The seminar ‘Palaces: spatial expression of political power’ proposes a discussion of the palaces as an architectural and social phenomenon, taking as its starting point analyses of palatial buildings built in different eras and under different political systems, from Versailles to the headquarters of international organizations.
The first session will be devoted to the examination of a number of palatial buildings from the perspective of the aforementioned triple program (symbolic, social and functional). In the second session the discussion will be extended to the relationship between the palace and the polis, as a stage and symbol for the debate and decision-making process of the body politic. The third session will focus on palatial interiors – their works of art and their furniture.
The fourth session will be devoted to a discussion of how a palace is defined, and to methodological approaches that contemplate the palace as an architectural, social and aesthetic phenomenon. This session will look at the experiences of the Palace of Versailles Research Centre, which takes a multidisciplinary approach, ranging from architectural studies to musicology, to studying the seat of the French monarchy in the 17th and 18th centuries.
The last session will discuss the future of palaces. New technologies and new forms of communication, based on the immateriality of the image and the speed and informality of virtual networks, bring about important changes in the way the power of the State is represented. Ceremonies are no longer organized around the actual participants but instead serve the imperatives of photographers and television, which bring the ruler close to the viewer. The aim is no longer to inspire awe but to eliminate the distance between the leader and the population through the projection of charisma. These transformations have brought about important changes not only in the spatial functioning of palaces but also in the role the palaces themselves perform within the symbolic apparatus of the State.
The stating point for the debates will be the project for Itamaraty Palace, the headquarters of the Ministry of Foreign Affairs that was conceived by Oscar Niemeyer in 1958 when Brasilia took over the mantle of capital city from Rio de Janeiro. Its architectural program and the history of the project illustrate many questions of the problematics of the palace.
The program of Itamaraty Palace is inseparable of the three traditional roles of the diplomat: to represent their country, to negotiate, and to inform. In performing those three functions, diplomacy alternates between the strict protocol of formal situations and the creation of informal situations of interaction that allow for the exchange of information and ideas and the advancement of negotiation processes, in a less structured but no less productive way. The project is also inseparable from Brazil’s history: in the 1960s, the country experienced a period of accelerated industrialization, a higher international profile for its arts and culture, and the diversification and intensification of its diplomatic agenda.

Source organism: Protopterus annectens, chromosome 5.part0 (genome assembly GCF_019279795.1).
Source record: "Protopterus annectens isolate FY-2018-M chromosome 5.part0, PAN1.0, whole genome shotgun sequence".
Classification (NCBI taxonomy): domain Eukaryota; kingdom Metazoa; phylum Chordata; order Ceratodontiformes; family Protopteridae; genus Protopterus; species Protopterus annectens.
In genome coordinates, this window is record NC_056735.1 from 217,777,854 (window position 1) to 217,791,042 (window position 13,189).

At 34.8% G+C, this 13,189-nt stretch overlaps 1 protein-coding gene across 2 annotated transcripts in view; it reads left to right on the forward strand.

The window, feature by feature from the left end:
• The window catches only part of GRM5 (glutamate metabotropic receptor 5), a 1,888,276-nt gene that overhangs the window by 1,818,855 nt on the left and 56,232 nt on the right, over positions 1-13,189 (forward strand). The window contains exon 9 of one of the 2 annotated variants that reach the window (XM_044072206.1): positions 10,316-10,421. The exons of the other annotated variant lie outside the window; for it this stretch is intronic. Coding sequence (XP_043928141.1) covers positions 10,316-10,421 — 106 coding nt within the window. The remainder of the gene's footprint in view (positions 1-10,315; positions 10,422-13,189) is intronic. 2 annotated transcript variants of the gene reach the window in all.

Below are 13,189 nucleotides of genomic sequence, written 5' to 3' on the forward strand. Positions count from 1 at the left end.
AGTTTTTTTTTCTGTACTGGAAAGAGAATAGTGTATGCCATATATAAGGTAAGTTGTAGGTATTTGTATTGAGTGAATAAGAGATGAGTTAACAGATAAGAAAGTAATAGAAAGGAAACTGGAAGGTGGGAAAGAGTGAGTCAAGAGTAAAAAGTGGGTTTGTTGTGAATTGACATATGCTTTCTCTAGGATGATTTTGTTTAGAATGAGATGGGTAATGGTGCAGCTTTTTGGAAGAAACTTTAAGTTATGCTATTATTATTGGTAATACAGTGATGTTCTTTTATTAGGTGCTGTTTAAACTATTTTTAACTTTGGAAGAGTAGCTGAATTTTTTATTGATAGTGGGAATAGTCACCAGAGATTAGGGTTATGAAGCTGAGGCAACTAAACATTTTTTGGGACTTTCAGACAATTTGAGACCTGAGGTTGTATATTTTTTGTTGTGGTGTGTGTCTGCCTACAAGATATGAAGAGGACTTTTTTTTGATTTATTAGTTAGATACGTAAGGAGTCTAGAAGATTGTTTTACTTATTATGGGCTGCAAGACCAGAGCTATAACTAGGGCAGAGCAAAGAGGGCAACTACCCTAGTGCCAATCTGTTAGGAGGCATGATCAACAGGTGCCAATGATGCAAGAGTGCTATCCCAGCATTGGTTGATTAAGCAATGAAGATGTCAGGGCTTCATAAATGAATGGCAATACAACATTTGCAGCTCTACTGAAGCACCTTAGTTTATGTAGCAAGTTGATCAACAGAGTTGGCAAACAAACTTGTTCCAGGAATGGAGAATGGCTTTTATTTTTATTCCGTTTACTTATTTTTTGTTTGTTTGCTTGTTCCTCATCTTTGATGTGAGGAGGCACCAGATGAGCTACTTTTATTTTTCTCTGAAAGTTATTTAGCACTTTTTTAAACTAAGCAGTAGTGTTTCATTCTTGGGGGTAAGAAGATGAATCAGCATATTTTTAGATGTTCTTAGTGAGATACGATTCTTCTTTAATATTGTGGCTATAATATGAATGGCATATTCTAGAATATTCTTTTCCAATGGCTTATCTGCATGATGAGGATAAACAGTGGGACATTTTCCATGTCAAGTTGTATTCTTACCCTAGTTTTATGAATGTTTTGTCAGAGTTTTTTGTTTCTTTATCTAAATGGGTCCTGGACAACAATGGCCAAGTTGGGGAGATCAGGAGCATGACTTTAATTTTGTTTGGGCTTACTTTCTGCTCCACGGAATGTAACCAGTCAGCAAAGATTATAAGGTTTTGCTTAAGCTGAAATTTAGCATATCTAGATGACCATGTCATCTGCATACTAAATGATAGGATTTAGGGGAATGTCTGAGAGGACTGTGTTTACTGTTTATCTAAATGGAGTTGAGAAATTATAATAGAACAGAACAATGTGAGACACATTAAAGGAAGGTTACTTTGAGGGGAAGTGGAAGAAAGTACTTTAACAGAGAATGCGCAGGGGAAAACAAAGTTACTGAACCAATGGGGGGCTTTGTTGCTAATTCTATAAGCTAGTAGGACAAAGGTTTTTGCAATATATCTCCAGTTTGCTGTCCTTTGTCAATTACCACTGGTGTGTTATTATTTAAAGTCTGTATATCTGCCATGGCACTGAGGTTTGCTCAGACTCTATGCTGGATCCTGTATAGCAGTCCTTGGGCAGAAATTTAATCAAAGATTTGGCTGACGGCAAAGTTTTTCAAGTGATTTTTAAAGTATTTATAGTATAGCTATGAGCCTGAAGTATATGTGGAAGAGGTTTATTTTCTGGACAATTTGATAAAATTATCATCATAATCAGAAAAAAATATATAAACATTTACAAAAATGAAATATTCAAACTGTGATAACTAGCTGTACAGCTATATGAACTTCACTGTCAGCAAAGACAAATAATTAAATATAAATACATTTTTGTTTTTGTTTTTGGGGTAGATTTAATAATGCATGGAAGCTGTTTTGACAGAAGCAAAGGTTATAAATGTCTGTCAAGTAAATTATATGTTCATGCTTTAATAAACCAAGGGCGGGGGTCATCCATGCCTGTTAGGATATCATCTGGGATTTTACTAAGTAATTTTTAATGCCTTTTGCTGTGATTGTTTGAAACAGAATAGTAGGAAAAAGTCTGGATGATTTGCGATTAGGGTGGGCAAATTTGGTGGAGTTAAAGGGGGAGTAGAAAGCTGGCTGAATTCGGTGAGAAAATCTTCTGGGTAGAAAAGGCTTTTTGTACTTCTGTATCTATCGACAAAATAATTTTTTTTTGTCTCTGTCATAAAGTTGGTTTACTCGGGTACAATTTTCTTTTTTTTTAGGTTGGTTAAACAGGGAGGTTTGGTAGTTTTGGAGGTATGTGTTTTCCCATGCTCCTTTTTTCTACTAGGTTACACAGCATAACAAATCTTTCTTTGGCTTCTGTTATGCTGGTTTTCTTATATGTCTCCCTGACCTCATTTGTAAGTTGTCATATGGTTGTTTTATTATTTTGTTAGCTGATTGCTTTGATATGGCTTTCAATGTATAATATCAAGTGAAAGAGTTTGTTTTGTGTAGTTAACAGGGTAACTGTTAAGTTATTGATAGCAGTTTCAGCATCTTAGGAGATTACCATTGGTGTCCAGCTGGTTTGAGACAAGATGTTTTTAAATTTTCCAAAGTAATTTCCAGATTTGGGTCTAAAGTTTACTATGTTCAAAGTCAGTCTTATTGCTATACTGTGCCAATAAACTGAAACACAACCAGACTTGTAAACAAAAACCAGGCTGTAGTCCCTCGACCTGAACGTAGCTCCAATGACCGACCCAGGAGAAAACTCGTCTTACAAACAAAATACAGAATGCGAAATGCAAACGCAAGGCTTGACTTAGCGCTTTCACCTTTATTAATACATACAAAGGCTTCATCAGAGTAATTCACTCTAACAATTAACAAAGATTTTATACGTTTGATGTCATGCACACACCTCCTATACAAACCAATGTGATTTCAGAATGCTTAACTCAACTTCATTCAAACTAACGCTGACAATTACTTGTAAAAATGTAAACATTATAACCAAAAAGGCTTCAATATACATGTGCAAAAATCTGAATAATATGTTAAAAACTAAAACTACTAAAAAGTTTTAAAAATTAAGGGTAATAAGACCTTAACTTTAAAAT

The Brazilian diplomatic corps is a permanent bureaucracy with a strong institutional culture. The plans for the Palace were discussed in detail with Oscar Niemeyer and the more than 20 artists and designers involved in the project. Itamaraty Palace in Brasilia was thus conceived as a ceremonial space aimed at representing a nation undergoing accelerated processes of modernization and, on the international stage, ascension. It was designed to serve the permanent objective of Brazilian foreign policy – projecting the country abroad, while also serving the operational requirements of state protocol and providing Brazil’s diplomats with environments in which to interact at various different levels of formality. Brazilian diplomacy has shaped, and today is shaped by, the spatial configurations of its headquarters, a symbiotic relationship in which use and structure are mutually reinforcing and mutually legitimizing.
i Not all the social units or integrating forms of men are at the same time units of accommodation. But they can all be characterized by certain types of spatial arrangement (....) And so the precipitate of a social unit in terms of space and indeed, more narrowly, in terms of rooms is a tangible and—in the literal sense—visible representation of its special nature” Elias, Norbert. 1983. The Court Society. Oxford: Basil Blackwell. P. 41-44.
ii Baillie, H. M.: Etiquette and the Planning of the State Apartments in Baroque Palaces, in: Archaeologia 101
Chatenet, M. La Cour de France au XVI siècle. Vie sociale et architecture. Paris, Picard, 2002. Chatenet, M., Ottenheym, K. A., De Jonge, K. (eds.). Public Buildings in Early Modern Europe. Turnhout, Brepols Publishers, 2010.
Sabatier, G. Le Palais d’Etat en Europe, de la Renaissance au Grand Siècle, in Auzépy, M.-F., Cornette, J. Palais et Pouvoir – de Constantinople à Versailles. Vincennes, PUV, 2003.